Depending on the value of pressure generated inside the tested object, the method of slow pressure changes is classified as vacuum or pressure methods. In both variants it allows to assess the tightness of the object, however, without the location of the leak.
The sensitivity of this method in the vacuum variant depends on the measuring range and accuracy of the vacuum gauge used. For ionization vacuum gauge (pmin = 10-6 Pa), recorded leaks reach the level of 10-6 mbar · l/s. The principle of the pressure variant differs only in that the tested object is inflated to a pressure usually in the order of several atmospheres and after disconnecting the compressor the pressure drop rate is measured – Δp / Δt resulting from the occurrence of real leaks (pressure drop method). The sensitivity of the pressure gauges used is usually around 100 Pa (the lowest measurement resolutions are 0.01 Pa for the most expensive measuring devices) and hence the sensitivity of this variant is several orders of magnitude lower than in the case of the vacuum variant.
Several factors influence the difference in measured pressure drop (ΔP = P2 – P1), such as:
- presence of leakage
- volume difference ΔV
- temperature difference ΔT
Therefore, when using the pressure drop method, the impact of temperature change ΔT and the impact of volume change ΔV on the measured pressure drop ΔP, should be taken into account. When using this method on the production line, the impact of the above physical quantities on the final result of the measurement should be taken into account. To eliminate the impact of these factors, a differential pressure drop method should be used. In other words, the differential method compensates for volume differences ΔV and temperature differences ΔT.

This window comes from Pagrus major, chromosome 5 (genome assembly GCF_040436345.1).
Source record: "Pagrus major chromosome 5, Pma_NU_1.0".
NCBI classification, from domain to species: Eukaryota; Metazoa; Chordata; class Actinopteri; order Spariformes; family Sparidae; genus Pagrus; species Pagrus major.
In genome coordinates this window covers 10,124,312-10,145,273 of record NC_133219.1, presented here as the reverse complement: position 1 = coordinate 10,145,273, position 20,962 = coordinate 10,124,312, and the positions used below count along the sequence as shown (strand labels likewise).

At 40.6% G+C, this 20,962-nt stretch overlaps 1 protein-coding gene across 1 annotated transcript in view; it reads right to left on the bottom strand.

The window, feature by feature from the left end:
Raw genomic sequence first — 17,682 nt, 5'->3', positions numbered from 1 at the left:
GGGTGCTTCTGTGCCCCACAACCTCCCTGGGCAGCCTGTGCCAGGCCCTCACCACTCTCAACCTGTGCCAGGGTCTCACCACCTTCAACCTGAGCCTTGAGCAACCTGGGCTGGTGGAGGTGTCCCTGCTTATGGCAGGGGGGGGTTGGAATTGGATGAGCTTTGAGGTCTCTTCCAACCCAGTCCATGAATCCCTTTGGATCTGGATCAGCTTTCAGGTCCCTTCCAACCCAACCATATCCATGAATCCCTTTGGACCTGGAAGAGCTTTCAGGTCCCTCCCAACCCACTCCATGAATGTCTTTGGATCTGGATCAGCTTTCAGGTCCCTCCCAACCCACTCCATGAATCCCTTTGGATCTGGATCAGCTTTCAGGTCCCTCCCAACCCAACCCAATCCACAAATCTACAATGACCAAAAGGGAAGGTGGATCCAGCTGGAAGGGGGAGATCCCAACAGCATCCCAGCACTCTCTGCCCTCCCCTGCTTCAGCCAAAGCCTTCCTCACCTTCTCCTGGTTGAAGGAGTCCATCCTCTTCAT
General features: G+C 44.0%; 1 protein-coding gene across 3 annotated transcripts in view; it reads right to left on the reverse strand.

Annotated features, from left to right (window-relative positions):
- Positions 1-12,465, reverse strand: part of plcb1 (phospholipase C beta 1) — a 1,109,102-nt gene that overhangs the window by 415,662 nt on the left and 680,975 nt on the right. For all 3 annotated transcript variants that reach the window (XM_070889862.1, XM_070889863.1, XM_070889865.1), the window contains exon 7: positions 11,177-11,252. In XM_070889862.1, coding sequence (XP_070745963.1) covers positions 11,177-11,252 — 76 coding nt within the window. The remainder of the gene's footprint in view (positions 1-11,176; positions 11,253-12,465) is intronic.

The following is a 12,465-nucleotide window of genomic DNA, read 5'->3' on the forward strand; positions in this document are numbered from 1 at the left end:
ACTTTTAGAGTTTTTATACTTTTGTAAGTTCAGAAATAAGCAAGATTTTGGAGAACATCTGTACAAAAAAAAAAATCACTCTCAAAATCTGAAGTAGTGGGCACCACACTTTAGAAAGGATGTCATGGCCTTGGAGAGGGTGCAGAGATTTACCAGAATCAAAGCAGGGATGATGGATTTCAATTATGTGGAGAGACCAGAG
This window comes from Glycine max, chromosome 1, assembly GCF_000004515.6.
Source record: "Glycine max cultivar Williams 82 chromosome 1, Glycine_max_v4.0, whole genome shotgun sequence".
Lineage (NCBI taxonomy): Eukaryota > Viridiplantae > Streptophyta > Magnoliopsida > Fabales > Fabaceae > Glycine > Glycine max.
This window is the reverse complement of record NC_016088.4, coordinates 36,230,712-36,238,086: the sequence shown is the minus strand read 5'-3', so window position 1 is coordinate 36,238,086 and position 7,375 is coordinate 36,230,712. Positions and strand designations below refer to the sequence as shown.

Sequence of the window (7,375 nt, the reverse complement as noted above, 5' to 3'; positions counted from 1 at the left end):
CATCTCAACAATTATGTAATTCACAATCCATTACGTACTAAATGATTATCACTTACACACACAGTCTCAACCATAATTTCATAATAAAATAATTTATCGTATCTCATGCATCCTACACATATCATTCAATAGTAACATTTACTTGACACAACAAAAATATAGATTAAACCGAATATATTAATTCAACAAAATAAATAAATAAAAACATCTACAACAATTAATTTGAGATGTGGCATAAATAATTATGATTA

In the differential method, one of the basic laws used is Mariotte’s law (Boyle’s law), which for ideal gases takes the form:
P V = n R T
where: P [Pa] – pressure, V [m3] volume, n – amount of moles (amount of matter), R – constant for ideal gases (R = 8,31 J/mol·K), T [K] – temperature.
After taking into account the impact of temperature changes and volume changes, we get:
(P+ΔP)(V+ΔV) = n R (T+ΔT).
The volume V consists of: the volume of the test item, the volume of tubes used to connect the test tank, the volume of tubes and fittings inside the measuring device.
Fig. 10. Leak testing by pressure drop using a reference element
The figure shows the idea of differential measurement, in which we use a pattern (an element with an acceptable level of tightness) made of the same material with the same dimensions (volume, structure) as the tested element. Both elements are placed in the same climatic conditions (temperature, pressure). Due to this approach to measurement, the ΔT and ΔV values are the same for the tested and reference element and cancel each other out without participating in the measurement indicated by the leakage measurement device.